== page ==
In a recent assembly, I spoke to pupils about the significance of "active" good behaviour. It felt like an idea that must have belonged to someone else, an initiative that I was borrowing from elsewhere. At the same time, it was something that was obvious and clearly important.
Most people are good most of the time, and some are good all of the time, especially when your measure of good behaviour is "not doing anything wrong". But, for a society to thrive — and schools are all micro-societies — you must seek active, not passive, good behaviour.
The difference can be easily demonstrated in a school, where passive goodness is likely to lead to a lack of responsibility and a failure to engage with an ethos of improvement.
Developing a positive culture
We would all agree that dropping litter is poor behaviour. Passive good behaviour is demonstrated by the person who does not drop litter, but active good behaviour is shown by the person who sees the litter, picks it up and puts it in the bin (or even better, recycles it).
Passive goodness does nothing to improve the environment, while the action of removing the rubbish is positive in itself, especially for the influence that it can have upon others. Developing this kind of positive culture requires us to shift people's mindsets.
But how does this transfer to the classroom? Well, we would all agree that the pupil that calls out and disrupts the learning of others is showing poor behaviour, while a silent classroom may well be full of people who are being passively good.
In the learning environment, the person demonstrating active good behaviour is the learner who engages in the lesson, asks and answers questions, takes part in debate, leads others and helps to develop the best learning ethos possible for everyone in the room.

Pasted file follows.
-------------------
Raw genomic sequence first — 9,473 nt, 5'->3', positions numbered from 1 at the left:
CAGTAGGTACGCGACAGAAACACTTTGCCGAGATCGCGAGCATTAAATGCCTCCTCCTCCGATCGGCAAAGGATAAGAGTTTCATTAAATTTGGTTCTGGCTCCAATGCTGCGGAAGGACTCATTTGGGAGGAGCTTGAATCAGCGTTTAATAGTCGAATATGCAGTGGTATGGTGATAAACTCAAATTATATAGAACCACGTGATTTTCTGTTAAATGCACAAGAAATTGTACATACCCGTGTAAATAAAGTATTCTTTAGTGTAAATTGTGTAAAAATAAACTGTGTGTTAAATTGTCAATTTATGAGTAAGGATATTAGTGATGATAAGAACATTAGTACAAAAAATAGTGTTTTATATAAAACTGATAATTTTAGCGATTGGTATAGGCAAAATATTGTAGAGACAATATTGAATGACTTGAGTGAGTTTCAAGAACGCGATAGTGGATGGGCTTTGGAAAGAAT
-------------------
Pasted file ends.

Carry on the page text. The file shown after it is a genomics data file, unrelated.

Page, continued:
In order to create the necessary mindset shift required for active good behaviour to take root, teachers must make sure that they recognise those who do demonstrate this type of behaviour. For example, it is really important that we celebrate the pupil who provides emotional support to a fellow pupil who is struggling with confidence. And it is crucial that other pupils and parents are also made to recognise the efforts of these learners.
Those pupils who run fundraising events need to get the same kudos that is traditionally given to the school football captain, or the lead in the school play. Even the pupil who carries the books for a friend on crutches, who tidies the mess at the end of a lesson or returns the tracksuit left by the sports pitch needs to know that this effort is worthwhile and appreciated.
The real measure of the person and of the community of which they are a part is whether they are prepared to be actively good — to have strong values to which you will adhere to, whatever the pressures and expectations of others.
Active good behaviour is not something that just happens. It requires constant reinforcement. Most of all, it needs to be at the heart of the school’s values, and once it is established, it can be utterly transformational in the way that people behave towards one another and their environment.
Chris Townsend is the headmaster of Felsted School in Essex